The health minister, who is heading the national committee on coronavirus, says he feels utterly helpless as other sectors are not coordinating with the committee before making any decisions
Health Minister Zahid Maleque, who is heading the national committee to tackle coronavirus in Bangladesh, says he feels utterly helpless with his job, facing questions from home and abroad, but failing to respond as he isn’t aware of many decisions made by other authorities concerned.
“I am the chairman of the national committee as the health minister, but I am not aware of the decisions [regarding coronavirus response],” he said on Monday. “I don’t know about the discussions about when the factories will be open, or whether they will resume operations or not, or how the mosques will organize their prayer congregations.”
The minister further said he was also unaware of how and when the roads would be opened or restricted for movement, in order to contain the spread of Covid-19 – a severely acute respiratory illness caused by a new strain of coronavirus named Sars-Cov-2, which has become a global pandemic in less than three months.
“No issues except the ones related to health services are discussed with me,” Maleque said, while addressing a discussion on Covid-19 management organized by Bangladesh College of Physicians and Surgeons in Dhaka.
The health minister further said journalists asked him many questions, blaming him for the situation right now, asking him why he is not aware of the decisions made by different sectors despite being the head of the national response committee.
“This is a problem,” he pointed out. “They [the authorities concerned] could have consulted with the national committee before making such decisions.”
As of Monday, 123 people in Bangladesh have tested positive with the Covid-19 infection, 12 of whom died.
The government imposed a general holiday across the country on March 26 to help prevent the spread of Covid-19 infection in Bangladesh. The soft lockdown was initially supposed to end on April 4, but was extended till April 11, and then till April 14.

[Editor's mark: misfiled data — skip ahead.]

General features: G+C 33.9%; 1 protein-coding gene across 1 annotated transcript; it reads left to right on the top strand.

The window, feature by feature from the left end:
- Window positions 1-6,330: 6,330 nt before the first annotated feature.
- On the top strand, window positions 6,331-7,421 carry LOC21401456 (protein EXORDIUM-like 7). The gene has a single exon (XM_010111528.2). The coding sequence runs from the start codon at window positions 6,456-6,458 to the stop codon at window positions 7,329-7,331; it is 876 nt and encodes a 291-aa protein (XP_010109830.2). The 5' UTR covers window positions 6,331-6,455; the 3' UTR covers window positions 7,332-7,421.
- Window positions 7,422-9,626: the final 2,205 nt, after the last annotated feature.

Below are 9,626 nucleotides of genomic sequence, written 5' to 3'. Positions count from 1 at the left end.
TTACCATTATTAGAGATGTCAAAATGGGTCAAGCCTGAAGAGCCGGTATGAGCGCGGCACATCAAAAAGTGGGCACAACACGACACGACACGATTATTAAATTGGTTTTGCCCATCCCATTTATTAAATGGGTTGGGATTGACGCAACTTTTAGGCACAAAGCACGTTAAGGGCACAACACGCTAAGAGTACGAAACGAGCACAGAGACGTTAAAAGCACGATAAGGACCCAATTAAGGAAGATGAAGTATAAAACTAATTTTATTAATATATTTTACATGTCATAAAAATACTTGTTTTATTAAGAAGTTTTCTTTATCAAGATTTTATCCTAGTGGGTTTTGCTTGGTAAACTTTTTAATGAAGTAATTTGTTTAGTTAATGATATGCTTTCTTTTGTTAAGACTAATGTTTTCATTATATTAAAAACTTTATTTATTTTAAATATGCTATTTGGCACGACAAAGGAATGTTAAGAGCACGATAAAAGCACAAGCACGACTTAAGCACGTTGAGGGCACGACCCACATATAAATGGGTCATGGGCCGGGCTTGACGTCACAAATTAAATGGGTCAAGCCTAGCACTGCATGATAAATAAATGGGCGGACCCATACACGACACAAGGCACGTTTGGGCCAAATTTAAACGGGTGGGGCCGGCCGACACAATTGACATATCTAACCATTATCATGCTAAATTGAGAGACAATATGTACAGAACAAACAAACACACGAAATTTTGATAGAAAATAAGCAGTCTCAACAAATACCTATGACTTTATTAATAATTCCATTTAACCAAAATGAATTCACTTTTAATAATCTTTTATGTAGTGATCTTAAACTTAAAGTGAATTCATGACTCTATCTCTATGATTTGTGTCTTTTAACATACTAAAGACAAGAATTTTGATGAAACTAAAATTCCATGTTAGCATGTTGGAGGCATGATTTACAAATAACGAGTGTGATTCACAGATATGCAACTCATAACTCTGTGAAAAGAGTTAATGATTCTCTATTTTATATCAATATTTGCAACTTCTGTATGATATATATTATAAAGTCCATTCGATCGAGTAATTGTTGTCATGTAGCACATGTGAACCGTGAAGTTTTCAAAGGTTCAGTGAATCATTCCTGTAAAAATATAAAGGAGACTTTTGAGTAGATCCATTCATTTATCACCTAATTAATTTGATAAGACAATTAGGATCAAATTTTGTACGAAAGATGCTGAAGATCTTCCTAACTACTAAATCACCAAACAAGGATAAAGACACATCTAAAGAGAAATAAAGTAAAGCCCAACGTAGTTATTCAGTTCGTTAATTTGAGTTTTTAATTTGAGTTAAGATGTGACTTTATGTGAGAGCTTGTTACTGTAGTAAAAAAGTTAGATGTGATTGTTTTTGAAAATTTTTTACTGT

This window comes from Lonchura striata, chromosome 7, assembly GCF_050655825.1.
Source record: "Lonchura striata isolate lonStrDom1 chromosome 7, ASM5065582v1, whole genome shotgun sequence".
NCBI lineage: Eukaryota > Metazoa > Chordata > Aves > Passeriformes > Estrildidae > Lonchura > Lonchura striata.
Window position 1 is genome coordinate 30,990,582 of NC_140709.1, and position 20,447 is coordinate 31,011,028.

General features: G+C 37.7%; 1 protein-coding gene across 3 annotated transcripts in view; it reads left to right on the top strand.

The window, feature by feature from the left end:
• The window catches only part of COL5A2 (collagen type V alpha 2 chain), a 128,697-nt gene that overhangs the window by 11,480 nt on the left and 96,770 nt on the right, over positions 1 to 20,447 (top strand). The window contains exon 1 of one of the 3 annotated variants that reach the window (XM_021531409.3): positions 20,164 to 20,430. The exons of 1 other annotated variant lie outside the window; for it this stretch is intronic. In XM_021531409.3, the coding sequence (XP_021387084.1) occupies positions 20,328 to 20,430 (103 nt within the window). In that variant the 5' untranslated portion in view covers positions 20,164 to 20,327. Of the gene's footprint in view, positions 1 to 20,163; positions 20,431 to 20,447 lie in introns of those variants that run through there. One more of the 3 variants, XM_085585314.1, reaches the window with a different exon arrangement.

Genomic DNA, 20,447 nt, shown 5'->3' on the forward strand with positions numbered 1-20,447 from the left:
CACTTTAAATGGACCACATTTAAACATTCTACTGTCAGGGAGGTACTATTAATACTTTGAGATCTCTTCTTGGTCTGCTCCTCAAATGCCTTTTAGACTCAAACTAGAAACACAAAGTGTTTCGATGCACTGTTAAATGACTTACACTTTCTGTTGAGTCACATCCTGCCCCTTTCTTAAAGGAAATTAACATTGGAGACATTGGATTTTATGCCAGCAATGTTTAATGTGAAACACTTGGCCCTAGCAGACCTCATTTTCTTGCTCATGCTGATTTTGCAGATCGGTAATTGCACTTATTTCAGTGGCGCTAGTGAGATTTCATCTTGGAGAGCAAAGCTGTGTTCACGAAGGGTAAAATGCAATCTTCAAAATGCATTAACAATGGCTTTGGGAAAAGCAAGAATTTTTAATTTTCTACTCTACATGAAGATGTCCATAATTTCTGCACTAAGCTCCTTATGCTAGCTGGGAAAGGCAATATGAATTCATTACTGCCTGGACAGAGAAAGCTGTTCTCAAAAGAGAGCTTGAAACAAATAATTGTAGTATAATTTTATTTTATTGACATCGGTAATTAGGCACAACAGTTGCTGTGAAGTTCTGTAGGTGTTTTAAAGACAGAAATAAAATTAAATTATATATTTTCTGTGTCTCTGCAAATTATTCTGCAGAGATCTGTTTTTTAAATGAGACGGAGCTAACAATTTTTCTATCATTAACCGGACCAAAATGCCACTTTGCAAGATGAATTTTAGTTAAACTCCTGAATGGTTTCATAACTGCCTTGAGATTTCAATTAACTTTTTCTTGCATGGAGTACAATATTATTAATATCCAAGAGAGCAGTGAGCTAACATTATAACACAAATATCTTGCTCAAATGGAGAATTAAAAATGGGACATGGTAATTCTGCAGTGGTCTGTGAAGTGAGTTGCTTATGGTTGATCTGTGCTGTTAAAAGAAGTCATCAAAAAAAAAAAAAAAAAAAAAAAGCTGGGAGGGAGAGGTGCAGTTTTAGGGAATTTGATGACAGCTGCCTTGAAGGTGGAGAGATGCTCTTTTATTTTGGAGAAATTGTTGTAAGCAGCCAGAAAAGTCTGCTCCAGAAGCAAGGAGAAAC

The government took many initiatives to prevent the spread of the extremely contagious disease, which originated in Wuhan, China in December last year. Other than essential services like supershops, kitchen markets, food services, banks and pharmacies, everything was shut down.
As factories closed down after the shutdown came into effect, thousands of RMG workers left Dhaka for their home districts.
However, despite the extension of the shutdown, many RMG factories decided to resume operations, forcing the workers to travel back to Dhaka.
As regular transport services are also suspended, workers walked or used alternative modes of transports to reach Dhaka, starting on Friday morning, flouting the mandatory instruction to maintain social distancing as they were worried they would lose their jobs.
The factory owners’ decision to resume operations met harsh criticisms, leading to their decision to keep the factories closed for another week.
This created another homeward-bound rush on Sunday; Dhaka’s exit points were crowded with people looking for public transport to head back to their hometowns.
Different organizations, including Transparency International Bangladesh, described the fiasco as a violation of security and health rights of the garment workers by the factory owners.
On Sunday, Rubana Huq, president of Bangladesh Garment Manufacturers and Exporters Association (BGMEA), said it was not their responsibility to decide when to open and close the RMG factories.
However, on Monday, BGMEA sent a letter to all RMG factory owners requesting them to keep the factories closed till April 14, in line with the general holiday.
On the same day, during the weekly cabinet meeting, Prime Minister Sheikh Hasina also asked RMG exporters to close down all their factory units, barring those involved in making personal protection equipment (PPE) and masks for healthcare providers.